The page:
Tuesday, May 1, 2012

Love the Truth and Speak It

The ninth Commandment: "Thou shalt not bear false witness against thy neighbor."

In the simplest possible terms, this commandment is saying that we are not only to abstain from saying things which are not true, but that we are to be lovers and promoters of the truth.

Truth is an important theme in Scripture.  The word appears 252 times, 163 of which are in the New Testament.  Close to half of these references to "true" or "truth" are by Jesus Himself.  Often when Jesus spoke he would simply precede his statements by saying that he is telling the truth (Luke 4:25; John 16:7).  Sometimes he would refer to a person who "does what is true" (John 3:21).  Other times he would simply affirm that what someone said was true (John 4:18).  Other times, he would affix the word 'true' before a noun and use it as an adjective - for example:
  • "The hour is coming and is now here, when the true worshippers will worship the Father in Spirit and in truth…Those who worship him must worship him in spirit and truth" (John 4:23).
  • "If then you have not been faithful to the unrighteous wealth, who will entrust to you the true riches?" (Luke 16:11)
  • "For my flesh is true food, and my blood is true drink" (John 6:55).
Often times, Jesus makes one's truthfulness the test of whether one is aligned with the Devil or with the Lord.  (Read John 8:44).  He even calls himself "the truth" (John 14:6).  He speaks of the world's inability to receive "the Spirit of Truth" (John 14:17).  He speaks of the truth as a means by which God sanctifies and cleanses the church (John 17:17): "Sanctify them in the truth; your word is truth."

When Jesus stood before Pilate, he told him, "Everyone who is of the truth listens to my voice," to which Pilate replies "What is truth?"  That is in effect the question we will discuss as a preliminary.  And so I want to discuss the sanctity and importance of truth.  Why is it that our Lord spoke so much about truth, and what is it about truth that accords with God's will and character?


The beginning point for all of these commands is the character of God.  God Himself is true, and because of this, we have a standard of truth and falsehood.
  • “And now, O Lord GOD, you are God, and your words are true, and you have promised this good thing to your servant.”(2 Samuel 7:28 ESV)
  • “This God—his way is perfect; the word of the LORD proves true.” (2 Samuel 22:31 ESV)
  • "Every word of God proves true." (Prov. 30:5)
  • “I the Lord speak the truth; I declare what is right.”  (Isaiah 45:19 ESV)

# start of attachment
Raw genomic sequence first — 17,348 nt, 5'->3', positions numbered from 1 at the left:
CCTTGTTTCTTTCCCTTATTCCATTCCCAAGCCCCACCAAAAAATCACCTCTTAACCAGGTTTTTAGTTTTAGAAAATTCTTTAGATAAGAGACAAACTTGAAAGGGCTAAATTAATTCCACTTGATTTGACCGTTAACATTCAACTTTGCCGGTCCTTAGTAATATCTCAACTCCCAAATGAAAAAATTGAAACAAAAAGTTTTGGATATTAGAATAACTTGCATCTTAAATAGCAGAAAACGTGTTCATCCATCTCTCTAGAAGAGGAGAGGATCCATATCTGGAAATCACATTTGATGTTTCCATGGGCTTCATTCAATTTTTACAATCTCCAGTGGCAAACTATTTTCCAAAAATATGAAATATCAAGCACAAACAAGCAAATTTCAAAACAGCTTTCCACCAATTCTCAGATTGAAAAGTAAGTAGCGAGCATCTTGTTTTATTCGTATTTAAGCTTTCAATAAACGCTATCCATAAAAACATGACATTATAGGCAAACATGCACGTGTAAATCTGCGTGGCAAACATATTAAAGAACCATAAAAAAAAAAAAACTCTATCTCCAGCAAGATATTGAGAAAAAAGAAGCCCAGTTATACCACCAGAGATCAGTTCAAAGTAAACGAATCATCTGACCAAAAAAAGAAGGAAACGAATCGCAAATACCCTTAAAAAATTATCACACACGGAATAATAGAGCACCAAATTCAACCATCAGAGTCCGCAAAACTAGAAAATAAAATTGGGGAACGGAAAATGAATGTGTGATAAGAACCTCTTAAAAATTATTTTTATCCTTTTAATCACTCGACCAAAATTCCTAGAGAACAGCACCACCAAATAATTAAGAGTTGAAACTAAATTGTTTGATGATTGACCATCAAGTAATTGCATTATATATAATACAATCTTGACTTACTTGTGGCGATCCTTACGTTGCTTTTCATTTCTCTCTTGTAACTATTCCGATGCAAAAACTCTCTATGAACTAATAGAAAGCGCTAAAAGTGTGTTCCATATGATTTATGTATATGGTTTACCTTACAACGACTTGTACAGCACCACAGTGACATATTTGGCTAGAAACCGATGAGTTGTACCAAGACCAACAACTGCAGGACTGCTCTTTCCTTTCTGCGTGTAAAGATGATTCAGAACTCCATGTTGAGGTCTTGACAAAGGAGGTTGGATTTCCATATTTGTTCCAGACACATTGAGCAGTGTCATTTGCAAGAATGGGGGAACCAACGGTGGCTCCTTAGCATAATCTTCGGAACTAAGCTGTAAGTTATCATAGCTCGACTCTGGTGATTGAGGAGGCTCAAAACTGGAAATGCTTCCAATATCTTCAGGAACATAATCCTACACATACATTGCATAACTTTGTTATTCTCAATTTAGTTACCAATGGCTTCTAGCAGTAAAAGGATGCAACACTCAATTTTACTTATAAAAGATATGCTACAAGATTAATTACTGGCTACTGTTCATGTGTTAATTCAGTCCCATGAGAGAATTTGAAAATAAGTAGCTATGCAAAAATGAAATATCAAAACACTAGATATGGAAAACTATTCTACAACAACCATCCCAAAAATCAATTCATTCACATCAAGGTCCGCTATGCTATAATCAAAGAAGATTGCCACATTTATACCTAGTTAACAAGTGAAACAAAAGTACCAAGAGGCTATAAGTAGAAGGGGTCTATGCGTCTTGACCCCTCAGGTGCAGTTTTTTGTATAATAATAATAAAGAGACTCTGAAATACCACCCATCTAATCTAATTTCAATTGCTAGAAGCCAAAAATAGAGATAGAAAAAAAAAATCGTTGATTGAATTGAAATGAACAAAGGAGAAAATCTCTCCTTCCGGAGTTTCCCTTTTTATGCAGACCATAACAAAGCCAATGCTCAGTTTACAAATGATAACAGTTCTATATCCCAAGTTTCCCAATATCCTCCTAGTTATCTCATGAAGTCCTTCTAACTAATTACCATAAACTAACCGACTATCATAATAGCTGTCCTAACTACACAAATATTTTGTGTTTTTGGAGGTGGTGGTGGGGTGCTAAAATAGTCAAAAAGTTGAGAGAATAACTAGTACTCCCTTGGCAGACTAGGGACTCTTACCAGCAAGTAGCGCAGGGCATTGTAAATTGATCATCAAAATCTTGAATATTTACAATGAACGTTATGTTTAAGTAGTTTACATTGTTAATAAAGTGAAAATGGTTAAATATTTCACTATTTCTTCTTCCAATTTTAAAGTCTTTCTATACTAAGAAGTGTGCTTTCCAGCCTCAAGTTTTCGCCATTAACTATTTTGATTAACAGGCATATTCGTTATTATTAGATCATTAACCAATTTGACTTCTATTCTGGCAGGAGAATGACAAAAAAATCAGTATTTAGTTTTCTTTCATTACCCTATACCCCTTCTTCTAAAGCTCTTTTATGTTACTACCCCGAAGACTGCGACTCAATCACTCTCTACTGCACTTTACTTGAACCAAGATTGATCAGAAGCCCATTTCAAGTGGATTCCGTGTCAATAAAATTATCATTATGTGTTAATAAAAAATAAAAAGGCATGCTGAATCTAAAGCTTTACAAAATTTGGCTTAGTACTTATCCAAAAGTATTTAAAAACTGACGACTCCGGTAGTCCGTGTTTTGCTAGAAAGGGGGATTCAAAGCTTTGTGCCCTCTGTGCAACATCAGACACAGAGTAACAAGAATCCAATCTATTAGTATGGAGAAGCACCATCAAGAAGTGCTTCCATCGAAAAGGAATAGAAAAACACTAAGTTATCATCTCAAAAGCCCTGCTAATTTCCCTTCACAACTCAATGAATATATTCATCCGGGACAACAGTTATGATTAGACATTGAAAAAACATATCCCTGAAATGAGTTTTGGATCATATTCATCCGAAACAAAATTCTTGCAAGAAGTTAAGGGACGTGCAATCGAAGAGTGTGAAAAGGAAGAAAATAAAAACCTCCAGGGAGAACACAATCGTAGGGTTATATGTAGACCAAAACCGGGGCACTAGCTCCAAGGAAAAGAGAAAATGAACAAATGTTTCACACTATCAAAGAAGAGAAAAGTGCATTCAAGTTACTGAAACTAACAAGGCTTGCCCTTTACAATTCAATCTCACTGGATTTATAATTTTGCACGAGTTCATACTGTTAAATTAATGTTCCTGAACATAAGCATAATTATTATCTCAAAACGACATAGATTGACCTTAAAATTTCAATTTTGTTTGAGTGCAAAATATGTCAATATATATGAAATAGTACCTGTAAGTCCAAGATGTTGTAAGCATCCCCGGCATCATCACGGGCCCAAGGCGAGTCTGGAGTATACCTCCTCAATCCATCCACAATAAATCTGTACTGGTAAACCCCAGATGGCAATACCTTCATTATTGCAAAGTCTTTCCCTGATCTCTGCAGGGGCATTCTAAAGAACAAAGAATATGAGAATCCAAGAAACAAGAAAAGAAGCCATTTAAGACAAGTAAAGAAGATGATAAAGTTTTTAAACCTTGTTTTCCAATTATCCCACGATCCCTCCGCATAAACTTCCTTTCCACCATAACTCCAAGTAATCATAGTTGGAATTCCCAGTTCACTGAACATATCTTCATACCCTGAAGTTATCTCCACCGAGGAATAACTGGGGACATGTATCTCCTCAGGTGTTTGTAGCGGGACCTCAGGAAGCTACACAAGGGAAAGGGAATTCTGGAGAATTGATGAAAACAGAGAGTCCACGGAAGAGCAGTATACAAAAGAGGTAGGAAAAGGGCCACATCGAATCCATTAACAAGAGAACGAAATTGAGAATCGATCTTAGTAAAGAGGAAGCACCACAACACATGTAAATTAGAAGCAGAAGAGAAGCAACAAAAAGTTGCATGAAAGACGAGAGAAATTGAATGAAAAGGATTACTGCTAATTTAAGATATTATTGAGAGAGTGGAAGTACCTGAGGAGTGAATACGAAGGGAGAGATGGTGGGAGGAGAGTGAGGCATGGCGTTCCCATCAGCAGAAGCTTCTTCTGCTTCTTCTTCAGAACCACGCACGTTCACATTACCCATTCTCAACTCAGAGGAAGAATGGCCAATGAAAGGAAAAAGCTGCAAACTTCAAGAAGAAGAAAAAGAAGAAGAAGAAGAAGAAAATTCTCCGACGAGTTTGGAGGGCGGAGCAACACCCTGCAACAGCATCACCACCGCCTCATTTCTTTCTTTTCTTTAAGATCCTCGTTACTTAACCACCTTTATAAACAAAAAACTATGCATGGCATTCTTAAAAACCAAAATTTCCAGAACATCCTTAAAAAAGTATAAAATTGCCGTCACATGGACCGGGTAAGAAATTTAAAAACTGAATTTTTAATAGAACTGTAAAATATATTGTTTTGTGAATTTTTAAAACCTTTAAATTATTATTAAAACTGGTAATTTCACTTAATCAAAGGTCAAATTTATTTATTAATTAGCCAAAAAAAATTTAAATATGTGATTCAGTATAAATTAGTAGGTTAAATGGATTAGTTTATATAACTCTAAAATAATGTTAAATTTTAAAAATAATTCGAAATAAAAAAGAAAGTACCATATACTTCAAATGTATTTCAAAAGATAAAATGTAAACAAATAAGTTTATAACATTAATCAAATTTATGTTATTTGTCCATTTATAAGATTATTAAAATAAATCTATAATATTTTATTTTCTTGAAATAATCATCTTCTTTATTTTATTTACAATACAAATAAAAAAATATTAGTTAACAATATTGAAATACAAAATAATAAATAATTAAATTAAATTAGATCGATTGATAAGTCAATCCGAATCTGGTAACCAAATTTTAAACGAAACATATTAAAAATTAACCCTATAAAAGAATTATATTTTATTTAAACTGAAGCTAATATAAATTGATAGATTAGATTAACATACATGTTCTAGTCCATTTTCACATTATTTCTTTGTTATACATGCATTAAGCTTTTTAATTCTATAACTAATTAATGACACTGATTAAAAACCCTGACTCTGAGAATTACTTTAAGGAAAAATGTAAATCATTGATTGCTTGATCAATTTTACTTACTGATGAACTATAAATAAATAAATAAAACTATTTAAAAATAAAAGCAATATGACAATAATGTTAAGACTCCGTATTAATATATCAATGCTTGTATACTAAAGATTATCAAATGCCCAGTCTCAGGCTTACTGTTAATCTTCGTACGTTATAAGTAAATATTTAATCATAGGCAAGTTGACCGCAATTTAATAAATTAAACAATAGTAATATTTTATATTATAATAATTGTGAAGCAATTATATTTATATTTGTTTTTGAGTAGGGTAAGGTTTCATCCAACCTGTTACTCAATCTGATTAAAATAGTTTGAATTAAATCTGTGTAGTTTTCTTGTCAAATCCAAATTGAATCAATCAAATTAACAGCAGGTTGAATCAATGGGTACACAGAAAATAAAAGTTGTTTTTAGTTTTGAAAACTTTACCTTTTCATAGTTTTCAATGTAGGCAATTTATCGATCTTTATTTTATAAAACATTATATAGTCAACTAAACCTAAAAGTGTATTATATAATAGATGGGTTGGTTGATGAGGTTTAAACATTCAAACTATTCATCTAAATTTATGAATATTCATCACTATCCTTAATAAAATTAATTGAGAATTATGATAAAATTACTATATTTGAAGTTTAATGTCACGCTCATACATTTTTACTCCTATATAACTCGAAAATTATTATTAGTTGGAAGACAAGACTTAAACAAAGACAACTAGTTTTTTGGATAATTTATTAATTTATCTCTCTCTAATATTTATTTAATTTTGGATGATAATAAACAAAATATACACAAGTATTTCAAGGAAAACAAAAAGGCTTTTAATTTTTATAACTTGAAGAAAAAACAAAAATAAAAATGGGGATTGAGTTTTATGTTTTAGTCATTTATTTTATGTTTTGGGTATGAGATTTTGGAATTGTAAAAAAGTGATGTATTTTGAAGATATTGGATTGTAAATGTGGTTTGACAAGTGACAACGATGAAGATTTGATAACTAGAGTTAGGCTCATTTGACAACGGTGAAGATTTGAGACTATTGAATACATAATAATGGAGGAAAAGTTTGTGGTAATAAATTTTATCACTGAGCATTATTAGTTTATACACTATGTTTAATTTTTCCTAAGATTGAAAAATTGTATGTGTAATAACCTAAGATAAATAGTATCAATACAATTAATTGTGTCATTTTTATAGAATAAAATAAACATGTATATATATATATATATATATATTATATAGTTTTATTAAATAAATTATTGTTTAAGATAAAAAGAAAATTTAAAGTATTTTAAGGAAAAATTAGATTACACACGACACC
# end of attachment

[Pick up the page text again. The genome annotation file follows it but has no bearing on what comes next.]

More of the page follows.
Notice, also, the close link between God's truthfulness and his trustworthiness.  Because God cannot deny Himself, then He must keep all of His promises.  This is to be a great practical comfort to Christians when they find themselves in seasons of doubt and discouragement.

Getting to the deeper aspect of what it means for God to be "the truth," Herman Bavinck lists the different philosophical ways in which God is the "truth."
  1. In the metaphysical sense.  God is called the "true God" in distinction to idols.  In this sense, God is the "true, unique, simple, immutable, and eternal being.  God is the supreme being, the supreme truth, and the supreme good.  He is pure being.  He does not possess but IS the truth.
  2. In the ethical sense.  In the case of God, there is a complete correspondence between God's being and his revelation.  It is impossible for God to lie or to deny himself.
  3. In a logical sense.  God is the truth in the sense that he knows things as they really are.  His knowing is correct, unchangeable, and comprehensive.  It is not acquired by research and reflection, but is inherent in his divine being and precedes the existence of things.  God's knowledge is of one piece with his nature and therefore, substantial truth.  God's being composes reality and makes logic and knowledge possible.
Augustine's prayer sums this more philosophical chapter up very nicely: "You I invoke, O God, the truth in, by, and through whom all truths are true." (Soliloquies I.1)

  • “Therefore God sends them a strong delusion, so that they may believe what is false, in order that all may be condemned who did not believe the truth but had pleasure in unrighteousness.”(2 Thessalonians 2:11–12 ESV)  Note that the corollary of this verse is that those who have pleasure in righteousness will believe the truth.
  • "Everyone who is of the truth listens to my voice" (John 18:37).
  • “I write to you, not because you do not know the truth, but because you know it, and because no lie is of the truth.” (1 John 2:21 ESV)
  • “By this we shall know that we are of the truth and reassure our heart before him”  (1 John 3:19 ESV)
  • “And you shall say that they did not obey the voice of the Lord their God, and did not accept discipline; truth has perished; it is cut off from their lips.”  (Jeremiah 7:28 ESV)
And so we see that it is virtuous to believe the truth.  This means that we not only accept things that comport with reality, but that we are to seek the truth about all of life - but especially about God and ourselves - through solid teaching, through reason, and by seeking to better understand the Scriptures.  Also recall that Romans 1:18 speaks of those who know the truth and yet "suppress the truth in unrighteousness."  Refusal to believe the truth begins in the heart.